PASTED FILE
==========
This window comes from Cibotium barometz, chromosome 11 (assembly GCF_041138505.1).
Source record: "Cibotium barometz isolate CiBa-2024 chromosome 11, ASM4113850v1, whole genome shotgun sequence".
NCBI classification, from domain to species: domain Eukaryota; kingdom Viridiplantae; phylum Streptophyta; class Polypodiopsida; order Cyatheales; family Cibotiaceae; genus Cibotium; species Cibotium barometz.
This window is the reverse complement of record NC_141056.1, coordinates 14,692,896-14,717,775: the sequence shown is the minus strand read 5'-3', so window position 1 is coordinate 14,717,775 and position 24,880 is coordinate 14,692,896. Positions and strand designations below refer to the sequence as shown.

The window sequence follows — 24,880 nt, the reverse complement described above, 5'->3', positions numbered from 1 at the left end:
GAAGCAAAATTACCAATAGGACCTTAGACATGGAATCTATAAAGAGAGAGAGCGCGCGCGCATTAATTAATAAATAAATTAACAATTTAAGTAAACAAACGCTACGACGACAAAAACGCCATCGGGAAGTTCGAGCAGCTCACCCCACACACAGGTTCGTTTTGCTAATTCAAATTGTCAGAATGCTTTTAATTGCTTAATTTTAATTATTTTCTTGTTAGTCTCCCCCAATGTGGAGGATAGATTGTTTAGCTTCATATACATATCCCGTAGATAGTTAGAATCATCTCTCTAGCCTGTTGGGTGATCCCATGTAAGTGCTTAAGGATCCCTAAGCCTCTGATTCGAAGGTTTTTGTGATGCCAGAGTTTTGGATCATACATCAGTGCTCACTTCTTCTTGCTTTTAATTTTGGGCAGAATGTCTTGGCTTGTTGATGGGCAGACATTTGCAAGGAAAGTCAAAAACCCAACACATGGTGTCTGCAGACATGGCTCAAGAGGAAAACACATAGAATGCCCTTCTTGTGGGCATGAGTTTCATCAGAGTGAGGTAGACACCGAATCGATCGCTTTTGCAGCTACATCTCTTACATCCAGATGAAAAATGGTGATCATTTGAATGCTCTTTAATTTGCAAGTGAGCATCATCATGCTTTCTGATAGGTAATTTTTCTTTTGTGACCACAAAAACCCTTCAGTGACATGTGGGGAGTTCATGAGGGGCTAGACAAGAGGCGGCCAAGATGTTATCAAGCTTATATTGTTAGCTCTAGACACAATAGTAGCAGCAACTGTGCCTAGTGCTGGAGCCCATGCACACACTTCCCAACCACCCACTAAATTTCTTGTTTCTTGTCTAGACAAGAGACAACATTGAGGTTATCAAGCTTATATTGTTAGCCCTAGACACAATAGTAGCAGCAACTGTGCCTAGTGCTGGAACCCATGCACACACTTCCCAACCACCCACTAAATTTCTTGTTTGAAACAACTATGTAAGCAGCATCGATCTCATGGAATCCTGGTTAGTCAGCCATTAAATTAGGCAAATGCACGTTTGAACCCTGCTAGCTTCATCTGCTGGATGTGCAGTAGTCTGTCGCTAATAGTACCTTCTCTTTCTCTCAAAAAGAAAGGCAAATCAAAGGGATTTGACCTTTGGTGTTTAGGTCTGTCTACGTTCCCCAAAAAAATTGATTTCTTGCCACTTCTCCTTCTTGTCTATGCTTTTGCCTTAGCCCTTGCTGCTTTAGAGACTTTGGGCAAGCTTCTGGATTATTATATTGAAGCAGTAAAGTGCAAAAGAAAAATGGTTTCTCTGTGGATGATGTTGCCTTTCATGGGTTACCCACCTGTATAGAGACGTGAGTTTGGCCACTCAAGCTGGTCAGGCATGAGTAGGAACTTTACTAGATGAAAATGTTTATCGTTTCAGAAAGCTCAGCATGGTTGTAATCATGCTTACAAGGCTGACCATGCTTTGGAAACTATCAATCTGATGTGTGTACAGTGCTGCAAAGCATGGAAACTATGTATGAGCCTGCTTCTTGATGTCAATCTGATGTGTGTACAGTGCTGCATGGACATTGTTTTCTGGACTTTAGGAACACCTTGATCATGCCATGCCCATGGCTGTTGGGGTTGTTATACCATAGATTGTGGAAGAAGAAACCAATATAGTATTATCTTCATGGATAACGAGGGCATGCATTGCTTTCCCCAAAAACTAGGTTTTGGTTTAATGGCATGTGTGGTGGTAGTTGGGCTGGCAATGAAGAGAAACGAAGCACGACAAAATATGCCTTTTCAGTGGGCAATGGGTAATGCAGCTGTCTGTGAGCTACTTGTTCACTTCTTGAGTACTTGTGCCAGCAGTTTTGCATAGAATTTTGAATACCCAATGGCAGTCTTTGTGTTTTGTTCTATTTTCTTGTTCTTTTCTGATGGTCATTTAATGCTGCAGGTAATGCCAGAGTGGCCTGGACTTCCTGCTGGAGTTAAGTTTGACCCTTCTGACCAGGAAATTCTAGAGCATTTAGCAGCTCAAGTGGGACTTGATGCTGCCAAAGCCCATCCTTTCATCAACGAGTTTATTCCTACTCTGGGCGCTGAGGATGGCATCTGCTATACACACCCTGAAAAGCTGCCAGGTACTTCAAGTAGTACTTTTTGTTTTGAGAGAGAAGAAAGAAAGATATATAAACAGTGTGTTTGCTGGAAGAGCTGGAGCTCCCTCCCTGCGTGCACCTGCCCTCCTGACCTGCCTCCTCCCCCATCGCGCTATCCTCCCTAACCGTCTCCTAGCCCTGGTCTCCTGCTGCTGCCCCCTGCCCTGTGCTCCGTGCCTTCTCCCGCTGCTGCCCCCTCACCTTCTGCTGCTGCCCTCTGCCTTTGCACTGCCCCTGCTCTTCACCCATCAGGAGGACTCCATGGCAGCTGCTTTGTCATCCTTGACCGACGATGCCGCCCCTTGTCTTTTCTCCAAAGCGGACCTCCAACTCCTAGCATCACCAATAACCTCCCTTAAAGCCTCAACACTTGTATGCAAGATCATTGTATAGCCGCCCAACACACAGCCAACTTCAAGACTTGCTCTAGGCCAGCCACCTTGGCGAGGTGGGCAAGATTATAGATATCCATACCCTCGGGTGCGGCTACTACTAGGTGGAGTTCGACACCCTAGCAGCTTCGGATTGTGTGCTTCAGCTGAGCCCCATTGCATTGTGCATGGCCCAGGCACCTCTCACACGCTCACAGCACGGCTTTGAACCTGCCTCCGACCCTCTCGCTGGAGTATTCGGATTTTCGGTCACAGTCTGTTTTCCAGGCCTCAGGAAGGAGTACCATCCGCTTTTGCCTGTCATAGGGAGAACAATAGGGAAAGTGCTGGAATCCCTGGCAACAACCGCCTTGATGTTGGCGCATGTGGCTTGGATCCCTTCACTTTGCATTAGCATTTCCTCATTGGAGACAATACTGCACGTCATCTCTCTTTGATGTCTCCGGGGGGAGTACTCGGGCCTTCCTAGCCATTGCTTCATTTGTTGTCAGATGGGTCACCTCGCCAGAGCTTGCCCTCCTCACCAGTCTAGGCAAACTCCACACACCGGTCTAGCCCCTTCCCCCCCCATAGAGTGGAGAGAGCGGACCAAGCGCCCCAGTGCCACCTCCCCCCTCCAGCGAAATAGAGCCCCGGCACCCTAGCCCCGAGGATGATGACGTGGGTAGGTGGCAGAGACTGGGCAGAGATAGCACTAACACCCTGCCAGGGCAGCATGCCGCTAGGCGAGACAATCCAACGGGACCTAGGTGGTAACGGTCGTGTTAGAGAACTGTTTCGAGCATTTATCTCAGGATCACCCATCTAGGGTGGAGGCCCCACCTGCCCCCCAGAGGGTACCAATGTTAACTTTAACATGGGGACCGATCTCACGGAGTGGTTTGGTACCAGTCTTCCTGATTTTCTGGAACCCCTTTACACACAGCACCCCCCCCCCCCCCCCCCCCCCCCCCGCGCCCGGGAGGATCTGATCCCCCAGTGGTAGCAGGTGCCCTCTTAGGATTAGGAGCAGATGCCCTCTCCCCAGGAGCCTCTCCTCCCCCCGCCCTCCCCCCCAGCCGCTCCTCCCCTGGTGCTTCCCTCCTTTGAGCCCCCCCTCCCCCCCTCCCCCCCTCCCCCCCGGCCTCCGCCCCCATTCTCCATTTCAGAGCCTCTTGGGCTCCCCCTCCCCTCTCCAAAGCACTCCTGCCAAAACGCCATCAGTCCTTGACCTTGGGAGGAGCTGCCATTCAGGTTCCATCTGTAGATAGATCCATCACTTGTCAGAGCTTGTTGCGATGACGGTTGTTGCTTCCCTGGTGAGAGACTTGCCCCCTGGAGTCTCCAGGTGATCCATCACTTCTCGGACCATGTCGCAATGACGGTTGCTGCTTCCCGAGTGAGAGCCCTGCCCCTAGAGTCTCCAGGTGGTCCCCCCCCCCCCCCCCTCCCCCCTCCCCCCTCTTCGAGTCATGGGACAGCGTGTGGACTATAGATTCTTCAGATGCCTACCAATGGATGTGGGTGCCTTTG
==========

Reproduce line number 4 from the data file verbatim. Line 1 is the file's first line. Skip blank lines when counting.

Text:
This window is the reverse complement of record NC_141056.1, coordinates 14,692,896-14,717,775: the sequence shown is the minus strand read 5'-3', so window position 1 is coordinate 14,717,775 and position 24,880 is coordinate 14,692,896. Positions and strand designations below refer to the sequence as shown.